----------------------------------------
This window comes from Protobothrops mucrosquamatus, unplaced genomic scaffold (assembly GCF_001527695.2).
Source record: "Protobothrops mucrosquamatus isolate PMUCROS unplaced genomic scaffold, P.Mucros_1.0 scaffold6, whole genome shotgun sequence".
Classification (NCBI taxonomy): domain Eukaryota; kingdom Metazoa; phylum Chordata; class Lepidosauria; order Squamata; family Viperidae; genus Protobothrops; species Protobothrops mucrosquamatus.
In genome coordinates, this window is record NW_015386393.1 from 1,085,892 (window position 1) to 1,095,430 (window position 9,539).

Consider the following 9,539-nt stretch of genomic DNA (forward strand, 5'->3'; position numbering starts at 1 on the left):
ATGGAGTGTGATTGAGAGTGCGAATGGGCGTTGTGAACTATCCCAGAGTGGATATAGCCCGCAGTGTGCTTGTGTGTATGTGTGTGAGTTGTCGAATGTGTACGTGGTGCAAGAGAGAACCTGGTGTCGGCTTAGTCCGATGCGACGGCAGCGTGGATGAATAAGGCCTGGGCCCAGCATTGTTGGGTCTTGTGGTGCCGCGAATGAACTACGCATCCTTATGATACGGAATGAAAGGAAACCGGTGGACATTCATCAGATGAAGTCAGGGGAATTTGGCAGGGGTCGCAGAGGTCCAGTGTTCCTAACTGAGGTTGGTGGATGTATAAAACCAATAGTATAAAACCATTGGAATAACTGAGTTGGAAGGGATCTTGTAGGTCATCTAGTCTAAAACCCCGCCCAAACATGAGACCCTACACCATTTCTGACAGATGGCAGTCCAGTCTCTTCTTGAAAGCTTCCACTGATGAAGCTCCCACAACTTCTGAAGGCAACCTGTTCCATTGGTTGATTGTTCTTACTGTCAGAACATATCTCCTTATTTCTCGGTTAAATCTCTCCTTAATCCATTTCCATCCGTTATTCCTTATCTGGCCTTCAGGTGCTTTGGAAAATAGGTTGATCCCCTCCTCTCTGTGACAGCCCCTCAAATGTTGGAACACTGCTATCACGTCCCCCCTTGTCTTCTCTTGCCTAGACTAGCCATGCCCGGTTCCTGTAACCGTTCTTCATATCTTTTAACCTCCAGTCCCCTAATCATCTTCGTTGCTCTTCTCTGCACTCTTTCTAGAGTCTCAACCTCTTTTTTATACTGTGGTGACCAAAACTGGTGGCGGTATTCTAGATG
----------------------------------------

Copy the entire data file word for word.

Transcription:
This window comes from Protobothrops mucrosquamatus, unplaced genomic scaffold (assembly GCF_001527695.2).
Source record: "Protobothrops mucrosquamatus isolate PMUCROS unplaced genomic scaffold, P.Mucros_1.0 scaffold6, whole genome shotgun sequence".
Classification (NCBI taxonomy): domain Eukaryota; kingdom Metazoa; phylum Chordata; class Lepidosauria; order Squamata; family Viperidae; genus Protobothrops; species Protobothrops mucrosquamatus.
In genome coordinates, this window is record NW_015386393.1 from 1,085,892 (window position 1) to 1,095,430 (window position 9,539).

Consider the following 9,539-nt stretch of genomic DNA (forward strand, 5'->3'; position numbering starts at 1 on the left):
ATGGAGTGTGATTGAGAGTGCGAATGGGCGTTGTGAACTATCCCAGAGTGGATATAGCCCGCAGTGTGCTTGTGTGTATGTGTGTGAGTTGTCGAATGTGTACGTGGTGCAAGAGAGAACCTGGTGTCGGCTTAGTCCGATGCGACGGCAGCGTGGATGAATAAGGCCTGGGCCCAGCATTGTTGGGTCTTGTGGTGCCGCGAATGAACTACGCATCCTTATGATACGGAATGAAAGGAAACCGGTGGACATTCATCAGATGAAGTCAGGGGAATTTGGCAGGGGTCGCAGAGGTCCAGTGTTCCTAACTGAGGTTGGTGGATGTATAAAACCAATAGTATAAAACCATTGGAATAACTGAGTTGGAAGGGATCTTGTAGGTCATCTAGTCTAAAACCCCGCCCAAACATGAGACCCTACACCATTTCTGACAGATGGCAGTCCAGTCTCTTCTTGAAAGCTTCCACTGATGAAGCTCCCACAACTTCTGAAGGCAACCTGTTCCATTGGTTGATTGTTCTTACTGTCAGAACATATCTCCTTATTTCTCGGTTAAATCTCTCCTTAATCCATTTCCATCCGTTATTCCTTATCTGGCCTTCAGGTGCTTTGGAAAATAGGTTGATCCCCTCCTCTCTGTGACAGCCCCTCAAATGTTGGAACACTGCTATCACGTCCCCCCTTGTCTTCTCTTGCCTAGACTAGCCATGCCCGGTTCCTGTAACCGTTCTTCATATCTTTTAACCTCCAGTCCCCTAATCATCTTCGTTGCTCTTCTCTGCACTCTTTCTAGAGTCTCAACCTCTTTTTTATACTGTGGTGACCAAAACTGGTGGCGGTATTCTAGATG